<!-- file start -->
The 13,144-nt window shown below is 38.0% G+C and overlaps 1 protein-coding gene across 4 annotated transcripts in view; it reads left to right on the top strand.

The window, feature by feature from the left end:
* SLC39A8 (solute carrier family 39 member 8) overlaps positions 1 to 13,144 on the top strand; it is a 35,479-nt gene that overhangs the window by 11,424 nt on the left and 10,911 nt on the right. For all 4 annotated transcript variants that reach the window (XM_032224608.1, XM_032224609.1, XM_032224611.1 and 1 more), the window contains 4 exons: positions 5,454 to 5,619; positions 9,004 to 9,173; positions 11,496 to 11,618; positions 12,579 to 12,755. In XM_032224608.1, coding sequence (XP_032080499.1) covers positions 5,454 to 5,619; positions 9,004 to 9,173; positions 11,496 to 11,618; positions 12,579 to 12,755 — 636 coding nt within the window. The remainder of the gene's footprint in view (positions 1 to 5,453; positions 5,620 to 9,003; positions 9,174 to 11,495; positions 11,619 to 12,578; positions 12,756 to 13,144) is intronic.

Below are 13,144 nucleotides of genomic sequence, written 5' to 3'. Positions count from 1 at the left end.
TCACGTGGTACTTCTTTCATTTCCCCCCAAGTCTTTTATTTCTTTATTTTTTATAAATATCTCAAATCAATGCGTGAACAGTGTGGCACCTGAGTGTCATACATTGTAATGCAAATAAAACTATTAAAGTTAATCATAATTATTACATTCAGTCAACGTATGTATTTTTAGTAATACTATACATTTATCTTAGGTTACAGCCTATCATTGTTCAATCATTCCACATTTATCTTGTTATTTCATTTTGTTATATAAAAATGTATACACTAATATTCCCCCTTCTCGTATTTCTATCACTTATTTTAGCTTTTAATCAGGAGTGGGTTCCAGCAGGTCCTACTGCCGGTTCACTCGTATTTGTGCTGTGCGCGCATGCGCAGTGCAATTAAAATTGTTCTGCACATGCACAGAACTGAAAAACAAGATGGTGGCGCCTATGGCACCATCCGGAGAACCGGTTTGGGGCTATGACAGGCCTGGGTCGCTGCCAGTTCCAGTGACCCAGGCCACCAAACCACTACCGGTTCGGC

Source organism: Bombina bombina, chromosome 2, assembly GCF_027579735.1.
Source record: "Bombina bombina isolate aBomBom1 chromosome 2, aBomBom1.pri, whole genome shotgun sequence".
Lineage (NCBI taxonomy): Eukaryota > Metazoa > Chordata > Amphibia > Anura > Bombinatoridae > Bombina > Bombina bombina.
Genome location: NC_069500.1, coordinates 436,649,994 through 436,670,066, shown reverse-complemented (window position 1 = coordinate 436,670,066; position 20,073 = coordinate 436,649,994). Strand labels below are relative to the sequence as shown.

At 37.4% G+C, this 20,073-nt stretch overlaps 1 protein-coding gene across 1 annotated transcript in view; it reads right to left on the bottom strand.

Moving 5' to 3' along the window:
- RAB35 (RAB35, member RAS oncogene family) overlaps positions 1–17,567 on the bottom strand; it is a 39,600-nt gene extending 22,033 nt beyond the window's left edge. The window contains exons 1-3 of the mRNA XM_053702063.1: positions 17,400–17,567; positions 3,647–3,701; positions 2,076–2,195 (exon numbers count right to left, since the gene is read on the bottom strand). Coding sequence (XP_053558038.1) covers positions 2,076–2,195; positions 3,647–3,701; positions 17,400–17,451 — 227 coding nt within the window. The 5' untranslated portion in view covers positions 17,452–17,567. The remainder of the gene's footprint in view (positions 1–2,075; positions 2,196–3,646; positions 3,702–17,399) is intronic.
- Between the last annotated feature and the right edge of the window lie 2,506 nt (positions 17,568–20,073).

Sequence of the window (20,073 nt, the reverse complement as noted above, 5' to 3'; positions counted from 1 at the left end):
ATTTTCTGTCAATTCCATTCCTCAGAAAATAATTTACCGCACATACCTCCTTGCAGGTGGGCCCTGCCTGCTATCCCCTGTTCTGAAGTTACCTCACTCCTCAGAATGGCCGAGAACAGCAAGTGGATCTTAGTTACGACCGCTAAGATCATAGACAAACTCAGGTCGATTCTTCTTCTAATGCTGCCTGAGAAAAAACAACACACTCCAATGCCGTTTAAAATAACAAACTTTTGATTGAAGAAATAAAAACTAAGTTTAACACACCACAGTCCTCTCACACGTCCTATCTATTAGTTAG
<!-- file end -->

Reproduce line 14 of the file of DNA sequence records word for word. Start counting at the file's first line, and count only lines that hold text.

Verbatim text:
Sequence of the window (20,073 nt, the reverse complement as noted above, 5' to 3'; positions counted from 1 at the left end):